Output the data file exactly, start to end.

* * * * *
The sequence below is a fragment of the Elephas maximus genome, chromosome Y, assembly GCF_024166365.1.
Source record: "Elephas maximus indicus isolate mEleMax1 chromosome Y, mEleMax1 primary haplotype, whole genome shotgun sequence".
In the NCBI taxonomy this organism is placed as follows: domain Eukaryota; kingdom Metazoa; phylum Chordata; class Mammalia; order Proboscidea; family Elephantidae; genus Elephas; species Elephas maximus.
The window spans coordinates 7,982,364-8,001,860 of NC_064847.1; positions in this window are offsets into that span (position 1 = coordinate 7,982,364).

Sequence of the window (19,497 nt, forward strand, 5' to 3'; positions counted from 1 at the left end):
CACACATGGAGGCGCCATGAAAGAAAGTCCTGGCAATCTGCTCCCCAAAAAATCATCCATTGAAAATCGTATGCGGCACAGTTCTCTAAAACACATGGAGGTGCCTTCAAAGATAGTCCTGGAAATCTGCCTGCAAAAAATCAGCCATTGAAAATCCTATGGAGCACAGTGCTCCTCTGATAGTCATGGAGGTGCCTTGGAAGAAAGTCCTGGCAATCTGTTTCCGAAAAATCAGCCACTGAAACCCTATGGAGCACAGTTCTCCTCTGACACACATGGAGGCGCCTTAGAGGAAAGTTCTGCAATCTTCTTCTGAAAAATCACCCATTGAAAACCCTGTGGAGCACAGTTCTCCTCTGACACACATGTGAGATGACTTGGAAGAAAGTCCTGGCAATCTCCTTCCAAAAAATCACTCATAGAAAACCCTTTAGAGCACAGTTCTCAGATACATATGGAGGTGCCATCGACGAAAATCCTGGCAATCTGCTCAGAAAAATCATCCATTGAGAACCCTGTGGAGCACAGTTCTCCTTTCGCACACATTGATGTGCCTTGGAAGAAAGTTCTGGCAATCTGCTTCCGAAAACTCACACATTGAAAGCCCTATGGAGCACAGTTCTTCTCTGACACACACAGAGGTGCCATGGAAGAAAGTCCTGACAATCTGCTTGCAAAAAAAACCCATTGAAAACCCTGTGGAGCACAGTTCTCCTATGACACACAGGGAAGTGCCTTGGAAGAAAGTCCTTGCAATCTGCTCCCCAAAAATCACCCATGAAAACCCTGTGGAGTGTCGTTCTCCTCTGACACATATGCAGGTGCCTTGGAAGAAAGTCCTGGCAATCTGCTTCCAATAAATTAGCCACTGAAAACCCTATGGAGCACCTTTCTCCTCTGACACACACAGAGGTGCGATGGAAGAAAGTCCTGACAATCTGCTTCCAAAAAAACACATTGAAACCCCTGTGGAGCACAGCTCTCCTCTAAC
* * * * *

The sequence below is a fragment of the Elephas maximus genome, chromosome Y, assembly GCF_024166365.1.
Source record: "Elephas maximus indicus isolate mEleMax1 chromosome Y, mEleMax1 primary haplotype, whole genome shotgun sequence".
In the NCBI taxonomy this organism is placed as follows: domain Eukaryota; kingdom Metazoa; phylum Chordata; class Mammalia; order Proboscidea; family Elephantidae; genus Elephas; species Elephas maximus.
The window spans coordinates 7,982,364-8,001,860 of NC_064847.1; positions in this window are offsets into that span (position 1 = coordinate 7,982,364).

Sequence of the window (19,497 nt, forward strand, 5' to 3'; positions counted from 1 at the left end):
CACACATGGAGGCGCCATGAAAGAAAGTCCTGGCAATCTGCTCCCCAAAAAATCATCCATTGAAAATCGTATGCGGCACAGTTCTCTAAAACACATGGAGGTGCCTTCAAAGATAGTCCTGGAAATCTGCCTGCAAAAAATCAGCCATTGAAAATCCTATGGAGCACAGTGCTCCTCTGATAGTCATGGAGGTGCCTTGGAAGAAAGTCCTGGCAATCTGTTTCCGAAAAATCAGCCACTGAAACCCTATGGAGCACAGTTCTCCTCTGACACACATGGAGGCGCCTTAGAGGAAAGTTCTGCAATCTTCTTCTGAAAAATCACCCATTGAAAACCCTGTGGAGCACAGTTCTCCTCTGACACACATGTGAGATGACTTGGAAGAAAGTCCTGGCAATCTCCTTCCAAAAAATCACTCATAGAAAACCCTTTAGAGCACAGTTCTCAGATACATATGGAGGTGCCATCGACGAAAATCCTGGCAATCTGCTCAGAAAAATCATCCATTGAGAACCCTGTGGAGCACAGTTCTCCTTTCGCACACATTGATGTGCCTTGGAAGAAAGTTCTGGCAATCTGCTTCCGAAAACTCACACATTGAAAGCCCTATGGAGCACAGTTCTTCTCTGACACACACAGAGGTGCCATGGAAGAAAGTCCTGACAATCTGCTTGCAAAAAAAACCCATTGAAAACCCTGTGGAGCACAGTTCTCCTATGACACACAGGGAAGTGCCTTGGAAGAAAGTCCTTGCAATCTGCTCCCCAAAAATCACCCATGAAAACCCTGTGGAGTGTCGTTCTCCTCTGACACATATGCAGGTGCCTTGGAAGAAAGTCCTGGCAATCTGCTTCCAATAAATTAGCCACTGAAAACCCTATGGAGCACCTTTCTCCTCTGACACACACAGAGGTGCGATGGAAGAAAGTCCTGACAATCTGCTTCCAAAAAAACACATTGAAACCCCTGTGGAGCACAGCTCTCCTCTAAC